Effects of pregnancy after treatment for breast carcinoma on survival and risk of recurrence.Cancer. 2004 Feb 01; 100(3):465-9.C
The goal of the current study was to assess the effect of pregnancy on the subsequent risk of recurrence after treatment for breast carcinoma, adjusting for established prognostic factors.
Between 1974 and 1998, 383 patients age < or =35 years were treated for breast carcinoma with adjuvant chemotherapy at The University of Texas M. D. Anderson Cancer Center (Houston, TX). The median follow-up period was 13 years. Of these, 13 patients were excluded from analysis, as no history was available regarding pregnancy; 240 (65%) were >30 years old; 47 (13%) had at least 1 pregnancy after therapy; 32 had full-term pregnancies; 10 had spontaneous or elective abortions; 4 had miscarriages; and 1 had a premature delivery. Estrogen receptor (ER) status, lymph node involvement, and disease stage were evaluated as potential risk factors for recurrence. Information on ER status was unavailable for 123 (33%) patients.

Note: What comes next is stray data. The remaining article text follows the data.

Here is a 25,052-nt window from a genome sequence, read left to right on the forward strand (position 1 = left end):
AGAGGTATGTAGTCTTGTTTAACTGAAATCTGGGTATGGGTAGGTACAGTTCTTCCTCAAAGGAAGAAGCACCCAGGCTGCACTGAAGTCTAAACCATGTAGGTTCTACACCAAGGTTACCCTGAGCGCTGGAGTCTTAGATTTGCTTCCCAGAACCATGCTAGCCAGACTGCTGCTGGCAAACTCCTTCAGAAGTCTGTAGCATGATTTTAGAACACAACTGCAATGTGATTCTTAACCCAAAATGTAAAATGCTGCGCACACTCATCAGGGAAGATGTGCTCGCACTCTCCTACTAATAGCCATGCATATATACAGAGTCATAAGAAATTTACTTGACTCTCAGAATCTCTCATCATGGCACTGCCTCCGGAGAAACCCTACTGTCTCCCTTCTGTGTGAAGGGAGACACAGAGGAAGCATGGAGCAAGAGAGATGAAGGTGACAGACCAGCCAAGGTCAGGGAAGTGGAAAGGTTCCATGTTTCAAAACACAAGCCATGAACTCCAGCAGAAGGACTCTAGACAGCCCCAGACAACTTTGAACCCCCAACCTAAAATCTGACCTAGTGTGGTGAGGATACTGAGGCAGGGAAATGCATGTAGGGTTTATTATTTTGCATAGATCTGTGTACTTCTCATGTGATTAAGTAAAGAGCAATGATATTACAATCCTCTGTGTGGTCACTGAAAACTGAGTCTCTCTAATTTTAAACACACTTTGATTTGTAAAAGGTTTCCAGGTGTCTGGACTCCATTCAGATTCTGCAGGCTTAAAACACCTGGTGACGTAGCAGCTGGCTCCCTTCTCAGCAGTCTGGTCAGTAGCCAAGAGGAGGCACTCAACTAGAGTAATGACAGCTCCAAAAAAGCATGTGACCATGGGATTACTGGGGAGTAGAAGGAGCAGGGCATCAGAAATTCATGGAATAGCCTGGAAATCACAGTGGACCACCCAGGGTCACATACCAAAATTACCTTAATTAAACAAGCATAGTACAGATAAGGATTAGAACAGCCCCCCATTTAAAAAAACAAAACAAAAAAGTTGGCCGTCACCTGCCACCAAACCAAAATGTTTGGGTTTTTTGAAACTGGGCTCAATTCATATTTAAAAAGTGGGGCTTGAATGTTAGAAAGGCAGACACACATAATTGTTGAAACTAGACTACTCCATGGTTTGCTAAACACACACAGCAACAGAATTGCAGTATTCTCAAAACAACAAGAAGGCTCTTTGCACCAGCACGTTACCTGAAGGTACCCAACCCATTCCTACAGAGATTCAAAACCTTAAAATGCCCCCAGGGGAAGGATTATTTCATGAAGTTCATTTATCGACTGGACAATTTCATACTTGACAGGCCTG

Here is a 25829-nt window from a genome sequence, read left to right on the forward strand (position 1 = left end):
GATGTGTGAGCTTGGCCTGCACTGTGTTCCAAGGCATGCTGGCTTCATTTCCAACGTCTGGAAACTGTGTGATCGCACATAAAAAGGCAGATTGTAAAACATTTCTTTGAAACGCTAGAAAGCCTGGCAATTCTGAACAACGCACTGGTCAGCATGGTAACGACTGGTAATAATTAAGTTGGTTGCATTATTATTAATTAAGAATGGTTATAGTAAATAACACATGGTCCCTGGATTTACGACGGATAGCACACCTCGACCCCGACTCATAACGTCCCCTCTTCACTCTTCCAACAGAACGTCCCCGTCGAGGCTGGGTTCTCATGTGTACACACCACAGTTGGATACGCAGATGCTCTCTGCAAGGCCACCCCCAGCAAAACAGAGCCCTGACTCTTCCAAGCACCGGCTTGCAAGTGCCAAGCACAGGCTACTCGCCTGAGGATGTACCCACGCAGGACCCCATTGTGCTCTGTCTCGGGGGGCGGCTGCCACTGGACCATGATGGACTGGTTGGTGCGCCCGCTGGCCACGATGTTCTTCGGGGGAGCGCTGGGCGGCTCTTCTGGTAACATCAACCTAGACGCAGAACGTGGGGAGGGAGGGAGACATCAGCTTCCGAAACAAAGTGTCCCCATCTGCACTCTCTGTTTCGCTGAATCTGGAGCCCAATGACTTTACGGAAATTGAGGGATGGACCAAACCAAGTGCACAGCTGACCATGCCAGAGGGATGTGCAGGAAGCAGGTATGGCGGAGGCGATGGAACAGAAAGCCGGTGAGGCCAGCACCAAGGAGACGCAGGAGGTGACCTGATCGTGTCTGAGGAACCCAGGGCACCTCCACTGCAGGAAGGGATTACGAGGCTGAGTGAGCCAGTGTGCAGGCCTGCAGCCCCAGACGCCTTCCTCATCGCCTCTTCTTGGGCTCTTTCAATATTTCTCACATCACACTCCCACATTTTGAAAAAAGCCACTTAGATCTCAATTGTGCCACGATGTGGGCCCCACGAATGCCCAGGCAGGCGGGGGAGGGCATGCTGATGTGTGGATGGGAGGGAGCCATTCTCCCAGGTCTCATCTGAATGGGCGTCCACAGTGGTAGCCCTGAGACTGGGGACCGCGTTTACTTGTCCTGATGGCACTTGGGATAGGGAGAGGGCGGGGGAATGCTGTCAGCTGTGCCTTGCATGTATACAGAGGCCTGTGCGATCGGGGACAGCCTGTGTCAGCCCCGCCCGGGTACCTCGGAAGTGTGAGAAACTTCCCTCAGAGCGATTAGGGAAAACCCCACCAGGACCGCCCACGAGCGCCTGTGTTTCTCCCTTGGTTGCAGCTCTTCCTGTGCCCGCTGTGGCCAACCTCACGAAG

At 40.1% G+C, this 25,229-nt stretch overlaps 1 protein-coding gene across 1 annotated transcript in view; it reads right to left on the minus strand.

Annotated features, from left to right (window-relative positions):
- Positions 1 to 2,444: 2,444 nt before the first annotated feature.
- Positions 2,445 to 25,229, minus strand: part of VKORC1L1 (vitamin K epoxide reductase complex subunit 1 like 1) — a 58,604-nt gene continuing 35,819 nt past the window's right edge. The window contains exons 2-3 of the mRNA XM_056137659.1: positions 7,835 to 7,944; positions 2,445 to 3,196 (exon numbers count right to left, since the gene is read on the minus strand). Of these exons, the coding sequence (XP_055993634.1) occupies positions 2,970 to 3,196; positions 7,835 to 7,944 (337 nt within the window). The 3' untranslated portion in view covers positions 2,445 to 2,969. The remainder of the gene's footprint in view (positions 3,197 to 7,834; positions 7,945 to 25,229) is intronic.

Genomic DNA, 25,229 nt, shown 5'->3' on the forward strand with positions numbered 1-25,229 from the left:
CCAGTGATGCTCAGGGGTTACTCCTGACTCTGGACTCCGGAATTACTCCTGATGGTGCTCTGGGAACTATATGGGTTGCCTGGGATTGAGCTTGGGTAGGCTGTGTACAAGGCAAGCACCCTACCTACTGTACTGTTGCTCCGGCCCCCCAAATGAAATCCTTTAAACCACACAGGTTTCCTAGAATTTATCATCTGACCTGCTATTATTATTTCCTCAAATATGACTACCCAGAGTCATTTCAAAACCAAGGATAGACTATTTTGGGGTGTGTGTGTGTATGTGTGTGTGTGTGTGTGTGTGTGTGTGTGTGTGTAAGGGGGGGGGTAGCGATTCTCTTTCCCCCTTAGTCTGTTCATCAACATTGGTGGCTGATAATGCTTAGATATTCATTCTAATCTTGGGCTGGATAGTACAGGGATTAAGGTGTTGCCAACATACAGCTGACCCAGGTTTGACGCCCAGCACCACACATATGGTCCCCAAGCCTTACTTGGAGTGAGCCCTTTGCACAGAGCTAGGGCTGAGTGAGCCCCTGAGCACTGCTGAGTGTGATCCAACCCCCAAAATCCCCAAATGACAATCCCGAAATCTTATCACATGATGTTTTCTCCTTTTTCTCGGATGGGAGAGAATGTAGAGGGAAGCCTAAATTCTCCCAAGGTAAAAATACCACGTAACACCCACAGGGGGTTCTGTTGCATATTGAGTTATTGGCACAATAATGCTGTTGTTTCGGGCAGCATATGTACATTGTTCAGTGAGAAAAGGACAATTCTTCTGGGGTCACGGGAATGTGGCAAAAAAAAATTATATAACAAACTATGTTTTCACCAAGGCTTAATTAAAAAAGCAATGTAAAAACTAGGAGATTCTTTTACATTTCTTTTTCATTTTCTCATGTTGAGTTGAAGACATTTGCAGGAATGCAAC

Patients who experienced a pregnancy tended to have earlier-stage disease (Stage I/II: 80% vs. 73%), fewer positive lymph nodes (<4: 87% vs. 52%), more ER negativity (68% vs. 58%), and younger age (<30 years: 57% vs. 32%) than patients who did not. The incidence of disease recurrence was 23% for women who experienced a pregnancy and 54% for women who did not. The hazard ratio (using the multivariate Cox proportional hazards model) for disease recurrence in patients with posttreatment pregnancy was 0.71 (P=0.4).
In the current study population, pregnancy was not associated with an increased risk of disease recurrence or poorer survival in patients previously treated for breast carcinoma.